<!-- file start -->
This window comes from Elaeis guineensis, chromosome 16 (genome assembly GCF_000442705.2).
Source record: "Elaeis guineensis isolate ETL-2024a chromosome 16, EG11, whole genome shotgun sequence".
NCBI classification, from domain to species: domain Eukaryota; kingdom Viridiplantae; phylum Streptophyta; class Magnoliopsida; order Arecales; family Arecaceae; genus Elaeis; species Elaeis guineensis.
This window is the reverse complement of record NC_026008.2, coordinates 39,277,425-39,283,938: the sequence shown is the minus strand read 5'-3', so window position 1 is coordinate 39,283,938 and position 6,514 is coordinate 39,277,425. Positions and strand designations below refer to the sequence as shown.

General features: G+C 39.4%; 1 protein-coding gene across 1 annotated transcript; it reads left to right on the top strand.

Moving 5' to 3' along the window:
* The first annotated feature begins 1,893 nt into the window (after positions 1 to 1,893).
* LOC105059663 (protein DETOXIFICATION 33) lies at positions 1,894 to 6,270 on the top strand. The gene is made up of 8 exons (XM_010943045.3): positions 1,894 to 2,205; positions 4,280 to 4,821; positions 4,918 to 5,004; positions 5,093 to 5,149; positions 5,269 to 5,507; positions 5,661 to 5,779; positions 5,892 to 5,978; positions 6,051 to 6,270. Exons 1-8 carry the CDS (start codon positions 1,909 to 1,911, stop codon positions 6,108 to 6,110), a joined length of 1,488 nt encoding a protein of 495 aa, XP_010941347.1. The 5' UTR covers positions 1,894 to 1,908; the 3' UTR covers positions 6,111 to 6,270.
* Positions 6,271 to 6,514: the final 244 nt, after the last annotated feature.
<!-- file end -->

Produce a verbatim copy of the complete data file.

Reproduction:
This window comes from Elaeis guineensis, chromosome 16 (genome assembly GCF_000442705.2).
Source record: "Elaeis guineensis isolate ETL-2024a chromosome 16, EG11, whole genome shotgun sequence".
NCBI classification, from domain to species: domain Eukaryota; kingdom Viridiplantae; phylum Streptophyta; class Magnoliopsida; order Arecales; family Arecaceae; genus Elaeis; species Elaeis guineensis.
This window is the reverse complement of record NC_026008.2, coordinates 39,277,425-39,283,938: the sequence shown is the minus strand read 5'-3', so window position 1 is coordinate 39,283,938 and position 6,514 is coordinate 39,277,425. Positions and strand designations below refer to the sequence as shown.

General features: G+C 39.4%; 1 protein-coding gene across 1 annotated transcript; it reads left to right on the top strand.

Moving 5' to 3' along the window:
* The first annotated feature begins 1,893 nt into the window (after positions 1 to 1,893).
* LOC105059663 (protein DETOXIFICATION 33) lies at positions 1,894 to 6,270 on the top strand. The gene is made up of 8 exons (XM_010943045.3): positions 1,894 to 2,205; positions 4,280 to 4,821; positions 4,918 to 5,004; positions 5,093 to 5,149; positions 5,269 to 5,507; positions 5,661 to 5,779; positions 5,892 to 5,978; positions 6,051 to 6,270. Exons 1-8 carry the CDS (start codon positions 1,909 to 1,911, stop codon positions 6,108 to 6,110), a joined length of 1,488 nt encoding a protein of 495 aa, XP_010941347.1. The 5' UTR covers positions 1,894 to 1,908; the 3' UTR covers positions 6,111 to 6,270.
* Positions 6,271 to 6,514: the final 244 nt, after the last annotated feature.